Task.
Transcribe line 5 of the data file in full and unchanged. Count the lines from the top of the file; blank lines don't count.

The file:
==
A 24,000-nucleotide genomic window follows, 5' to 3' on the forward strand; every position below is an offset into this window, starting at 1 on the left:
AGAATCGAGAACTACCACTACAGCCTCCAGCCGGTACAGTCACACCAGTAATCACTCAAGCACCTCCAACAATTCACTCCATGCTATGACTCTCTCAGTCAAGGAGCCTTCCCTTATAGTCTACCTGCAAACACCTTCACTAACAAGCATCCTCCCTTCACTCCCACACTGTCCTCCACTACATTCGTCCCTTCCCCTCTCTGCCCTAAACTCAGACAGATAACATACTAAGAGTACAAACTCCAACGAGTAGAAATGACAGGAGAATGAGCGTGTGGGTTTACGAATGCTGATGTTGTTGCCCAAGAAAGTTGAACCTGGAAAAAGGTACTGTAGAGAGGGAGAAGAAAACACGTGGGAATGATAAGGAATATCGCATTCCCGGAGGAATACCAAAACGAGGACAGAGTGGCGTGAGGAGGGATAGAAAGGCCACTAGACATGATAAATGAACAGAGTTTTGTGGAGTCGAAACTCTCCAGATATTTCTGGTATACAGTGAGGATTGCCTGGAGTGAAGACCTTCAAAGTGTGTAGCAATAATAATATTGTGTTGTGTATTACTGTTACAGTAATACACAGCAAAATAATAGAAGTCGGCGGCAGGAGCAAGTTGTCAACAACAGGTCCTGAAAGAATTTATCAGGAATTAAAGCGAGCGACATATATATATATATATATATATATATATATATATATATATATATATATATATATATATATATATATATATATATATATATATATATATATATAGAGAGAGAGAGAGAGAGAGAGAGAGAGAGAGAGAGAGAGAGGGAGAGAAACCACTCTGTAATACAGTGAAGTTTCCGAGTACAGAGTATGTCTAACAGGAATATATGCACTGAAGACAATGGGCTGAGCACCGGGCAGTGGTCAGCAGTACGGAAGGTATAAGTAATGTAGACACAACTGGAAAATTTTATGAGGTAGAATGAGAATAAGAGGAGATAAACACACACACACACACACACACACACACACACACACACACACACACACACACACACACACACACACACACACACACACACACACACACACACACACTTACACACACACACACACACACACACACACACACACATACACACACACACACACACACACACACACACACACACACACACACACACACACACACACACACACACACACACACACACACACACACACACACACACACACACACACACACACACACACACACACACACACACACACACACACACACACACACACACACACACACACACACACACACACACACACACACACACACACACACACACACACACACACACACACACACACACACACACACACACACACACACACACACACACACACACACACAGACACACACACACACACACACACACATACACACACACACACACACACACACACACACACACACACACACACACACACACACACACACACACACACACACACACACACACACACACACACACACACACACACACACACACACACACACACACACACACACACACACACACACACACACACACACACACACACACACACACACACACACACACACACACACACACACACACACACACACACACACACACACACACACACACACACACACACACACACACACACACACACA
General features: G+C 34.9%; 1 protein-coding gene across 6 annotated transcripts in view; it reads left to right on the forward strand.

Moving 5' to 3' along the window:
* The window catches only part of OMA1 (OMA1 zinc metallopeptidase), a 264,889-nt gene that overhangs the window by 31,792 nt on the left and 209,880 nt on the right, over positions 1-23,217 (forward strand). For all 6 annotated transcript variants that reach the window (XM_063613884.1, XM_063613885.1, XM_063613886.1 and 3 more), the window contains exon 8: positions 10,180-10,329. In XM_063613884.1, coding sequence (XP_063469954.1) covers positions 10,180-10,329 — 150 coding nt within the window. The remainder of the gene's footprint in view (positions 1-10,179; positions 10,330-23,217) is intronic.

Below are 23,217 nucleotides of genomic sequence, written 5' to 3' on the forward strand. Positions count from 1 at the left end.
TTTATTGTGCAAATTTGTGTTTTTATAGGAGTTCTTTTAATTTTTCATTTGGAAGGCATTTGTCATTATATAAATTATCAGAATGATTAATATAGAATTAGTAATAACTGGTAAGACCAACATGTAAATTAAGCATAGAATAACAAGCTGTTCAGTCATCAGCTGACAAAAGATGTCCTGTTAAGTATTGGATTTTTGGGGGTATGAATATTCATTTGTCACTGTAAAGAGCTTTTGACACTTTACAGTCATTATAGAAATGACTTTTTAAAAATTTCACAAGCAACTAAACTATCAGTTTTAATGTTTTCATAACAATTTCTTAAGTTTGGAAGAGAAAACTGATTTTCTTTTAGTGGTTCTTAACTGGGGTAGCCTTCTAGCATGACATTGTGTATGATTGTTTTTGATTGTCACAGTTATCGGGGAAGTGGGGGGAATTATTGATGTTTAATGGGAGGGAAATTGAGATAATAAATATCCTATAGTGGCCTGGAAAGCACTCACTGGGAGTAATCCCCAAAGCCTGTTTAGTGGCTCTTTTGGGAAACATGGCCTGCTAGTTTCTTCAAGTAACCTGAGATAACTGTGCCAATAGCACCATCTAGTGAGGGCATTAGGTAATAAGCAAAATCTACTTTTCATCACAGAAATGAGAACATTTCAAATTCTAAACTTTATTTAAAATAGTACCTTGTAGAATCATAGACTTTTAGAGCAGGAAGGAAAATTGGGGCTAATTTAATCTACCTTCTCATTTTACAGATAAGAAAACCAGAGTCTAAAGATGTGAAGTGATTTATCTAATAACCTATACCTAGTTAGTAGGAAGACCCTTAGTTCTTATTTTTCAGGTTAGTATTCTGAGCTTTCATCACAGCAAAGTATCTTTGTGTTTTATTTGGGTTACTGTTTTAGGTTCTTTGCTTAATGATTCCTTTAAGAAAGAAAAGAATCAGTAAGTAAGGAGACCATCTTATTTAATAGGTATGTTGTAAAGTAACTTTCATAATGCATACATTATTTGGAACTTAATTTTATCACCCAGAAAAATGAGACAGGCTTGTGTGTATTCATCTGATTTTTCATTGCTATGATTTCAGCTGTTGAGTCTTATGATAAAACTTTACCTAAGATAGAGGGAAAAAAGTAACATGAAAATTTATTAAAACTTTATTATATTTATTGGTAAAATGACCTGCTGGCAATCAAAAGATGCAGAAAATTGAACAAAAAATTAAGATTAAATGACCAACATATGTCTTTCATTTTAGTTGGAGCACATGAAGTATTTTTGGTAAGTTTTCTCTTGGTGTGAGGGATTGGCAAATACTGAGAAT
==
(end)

* The window catches only part of OMA1 (OMA1 zinc metallopeptidase), a 264,889-nt gene that overhangs the window by 31,792 nt on the left and 209,880 nt on the right, over positions 1-23,217 (forward strand). For all 6 annotated transcript variants that reach the window (XM_063613884.1, XM_063613885.1, XM_063613886.1 and 3 more), the window contains exon 8: positions 10,180-10,329. In XM_063613884.1, coding sequence (XP_063469954.1) covers positions 10,180-10,329 — 150 coding nt within the window. The remainder of the gene's footprint in view (positions 1-10,179; positions 10,330-23,217) is intronic.